Living in the basement, but looking at the light

Rep. Grace Napolitano lives in a basement apartment, but hers may be among the brightest, cheeriest spaces on Capitol Hill.

Located a few blocks from Eastern Market, Napolitano’s three-day abode is a quaint walking commute down tree-lined streets between flower boxes and rose bushes.

At Napolitano’s (D-Calif.) front door is an array of aloe plants that she harvests and gives to her aides for skin care. It’s a far cry from her first accommodation here; for three months after arriving on Capitol Hill in 1999 she bunked with her chief of staff in a condo in Pentagon City.

On a recent Thursday morning, Napolitano, 69, who chairs the Congressional Hispanic Caucus, is moving happily around her kitchen, chopping tomatoes and other vegetables for one of her signature breakfast dishes, called migas, a Texan concoction of egg, tortilla, green onion, tomato and a pinch of chili.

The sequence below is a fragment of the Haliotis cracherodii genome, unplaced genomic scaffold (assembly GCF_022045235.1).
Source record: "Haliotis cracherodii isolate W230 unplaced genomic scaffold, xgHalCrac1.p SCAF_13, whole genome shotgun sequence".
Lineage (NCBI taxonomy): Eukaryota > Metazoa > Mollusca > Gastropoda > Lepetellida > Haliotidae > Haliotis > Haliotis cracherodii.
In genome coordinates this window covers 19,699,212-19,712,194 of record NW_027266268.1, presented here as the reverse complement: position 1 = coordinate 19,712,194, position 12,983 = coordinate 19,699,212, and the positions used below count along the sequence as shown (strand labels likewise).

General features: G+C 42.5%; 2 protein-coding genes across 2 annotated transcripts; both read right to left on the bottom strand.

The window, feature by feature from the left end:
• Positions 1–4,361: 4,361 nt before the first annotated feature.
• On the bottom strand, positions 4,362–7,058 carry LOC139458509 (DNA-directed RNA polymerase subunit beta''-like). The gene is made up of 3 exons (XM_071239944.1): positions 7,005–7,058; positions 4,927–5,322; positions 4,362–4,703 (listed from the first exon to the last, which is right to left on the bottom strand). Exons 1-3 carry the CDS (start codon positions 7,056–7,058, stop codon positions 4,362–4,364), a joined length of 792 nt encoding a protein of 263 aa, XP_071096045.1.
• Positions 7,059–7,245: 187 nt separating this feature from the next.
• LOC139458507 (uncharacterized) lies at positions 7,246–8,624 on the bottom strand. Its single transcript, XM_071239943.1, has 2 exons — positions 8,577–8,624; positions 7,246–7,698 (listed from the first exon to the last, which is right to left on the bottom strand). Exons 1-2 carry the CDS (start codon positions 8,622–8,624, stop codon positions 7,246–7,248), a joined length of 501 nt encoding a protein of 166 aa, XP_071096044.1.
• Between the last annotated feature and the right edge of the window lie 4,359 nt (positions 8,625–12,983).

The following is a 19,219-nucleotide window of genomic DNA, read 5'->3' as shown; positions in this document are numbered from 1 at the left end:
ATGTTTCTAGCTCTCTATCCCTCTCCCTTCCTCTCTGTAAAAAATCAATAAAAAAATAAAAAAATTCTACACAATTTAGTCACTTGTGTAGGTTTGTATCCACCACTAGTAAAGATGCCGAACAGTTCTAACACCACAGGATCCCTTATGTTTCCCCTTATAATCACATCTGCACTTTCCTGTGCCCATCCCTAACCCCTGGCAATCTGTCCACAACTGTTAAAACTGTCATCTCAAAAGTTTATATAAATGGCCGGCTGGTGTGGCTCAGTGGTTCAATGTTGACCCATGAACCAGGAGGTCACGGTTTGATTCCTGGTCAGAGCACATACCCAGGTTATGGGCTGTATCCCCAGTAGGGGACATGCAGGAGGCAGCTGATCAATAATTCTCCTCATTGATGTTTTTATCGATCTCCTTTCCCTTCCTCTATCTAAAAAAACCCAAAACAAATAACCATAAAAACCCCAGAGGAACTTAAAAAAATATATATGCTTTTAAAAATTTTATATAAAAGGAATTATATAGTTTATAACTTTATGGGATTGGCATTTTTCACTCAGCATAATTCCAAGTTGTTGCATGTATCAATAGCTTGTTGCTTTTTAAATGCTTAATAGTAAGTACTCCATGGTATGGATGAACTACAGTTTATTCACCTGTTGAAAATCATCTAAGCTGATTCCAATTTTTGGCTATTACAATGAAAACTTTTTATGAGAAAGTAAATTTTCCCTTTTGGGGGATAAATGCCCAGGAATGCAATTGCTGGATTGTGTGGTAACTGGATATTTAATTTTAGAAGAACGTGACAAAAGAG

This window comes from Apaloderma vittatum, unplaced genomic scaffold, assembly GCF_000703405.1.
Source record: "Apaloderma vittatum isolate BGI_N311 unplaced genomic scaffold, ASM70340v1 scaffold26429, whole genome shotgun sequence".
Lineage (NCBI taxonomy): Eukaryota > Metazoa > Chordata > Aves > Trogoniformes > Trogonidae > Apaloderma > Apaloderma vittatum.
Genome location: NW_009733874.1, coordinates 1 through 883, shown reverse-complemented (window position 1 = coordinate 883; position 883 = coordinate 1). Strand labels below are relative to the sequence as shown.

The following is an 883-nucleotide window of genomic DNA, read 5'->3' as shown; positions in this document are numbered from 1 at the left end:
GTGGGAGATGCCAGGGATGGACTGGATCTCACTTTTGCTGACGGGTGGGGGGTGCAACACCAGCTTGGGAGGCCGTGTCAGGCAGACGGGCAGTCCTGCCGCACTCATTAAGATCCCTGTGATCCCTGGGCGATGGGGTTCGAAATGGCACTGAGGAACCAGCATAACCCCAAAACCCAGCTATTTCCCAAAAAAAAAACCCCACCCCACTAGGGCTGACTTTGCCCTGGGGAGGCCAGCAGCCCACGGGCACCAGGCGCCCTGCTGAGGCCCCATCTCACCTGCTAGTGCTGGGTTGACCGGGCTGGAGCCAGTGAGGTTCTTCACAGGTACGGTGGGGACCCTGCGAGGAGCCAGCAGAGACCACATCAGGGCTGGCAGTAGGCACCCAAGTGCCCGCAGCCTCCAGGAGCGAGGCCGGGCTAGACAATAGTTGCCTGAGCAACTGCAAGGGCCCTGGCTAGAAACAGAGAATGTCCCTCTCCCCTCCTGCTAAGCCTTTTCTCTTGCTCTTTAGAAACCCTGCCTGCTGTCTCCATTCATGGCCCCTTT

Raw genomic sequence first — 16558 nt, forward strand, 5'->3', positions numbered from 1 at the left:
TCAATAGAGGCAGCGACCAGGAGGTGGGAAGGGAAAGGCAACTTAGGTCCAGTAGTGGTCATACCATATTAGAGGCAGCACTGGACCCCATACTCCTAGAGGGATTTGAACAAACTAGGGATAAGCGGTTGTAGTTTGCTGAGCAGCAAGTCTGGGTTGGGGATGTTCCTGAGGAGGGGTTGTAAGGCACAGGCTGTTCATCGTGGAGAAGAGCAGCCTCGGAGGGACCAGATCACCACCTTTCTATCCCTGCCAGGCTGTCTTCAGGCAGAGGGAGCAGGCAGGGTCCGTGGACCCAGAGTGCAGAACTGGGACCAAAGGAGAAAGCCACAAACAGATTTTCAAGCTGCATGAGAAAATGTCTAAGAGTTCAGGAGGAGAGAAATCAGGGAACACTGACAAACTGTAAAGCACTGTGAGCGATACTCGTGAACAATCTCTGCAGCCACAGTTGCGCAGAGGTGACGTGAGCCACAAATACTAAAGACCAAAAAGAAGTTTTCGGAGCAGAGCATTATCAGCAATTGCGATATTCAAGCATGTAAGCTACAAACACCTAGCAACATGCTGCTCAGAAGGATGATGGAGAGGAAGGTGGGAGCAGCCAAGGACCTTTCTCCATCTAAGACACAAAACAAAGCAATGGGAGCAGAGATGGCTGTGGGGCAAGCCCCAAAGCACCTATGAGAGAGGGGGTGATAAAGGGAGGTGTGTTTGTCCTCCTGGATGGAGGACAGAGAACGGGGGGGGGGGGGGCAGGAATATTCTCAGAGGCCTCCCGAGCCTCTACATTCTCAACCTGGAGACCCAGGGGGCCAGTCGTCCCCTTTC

She mentions that her landlord, Texas Republican Rep. Randy NeugebauerRobert (Randy) Randolph NeugebauerCordray announces he's leaving consumer bureau, promotes aide to deputy director GOP eager for Trump shake-up at consumer bureau Lobbying World MORE, who bought the place last December, told her the exterminator is coming. The congresswoman doesn’t seem disturbed by that. She adores her place and knows that, possible bugs and all, the apartment will be in good order.

“Come on guys, I know I don’t have to ask you twice,” she says, beckoning the two aides lounging on flowered sofas in her living room watching TV. The lawmaker, looking motherly in bright-red pants and a white blouse, hands the young men heaping plates of migas.

“This is a recipe to fill kids’ stomachs — all guys,” she says, referring to her five sons. “I still do it at home, and they love it.”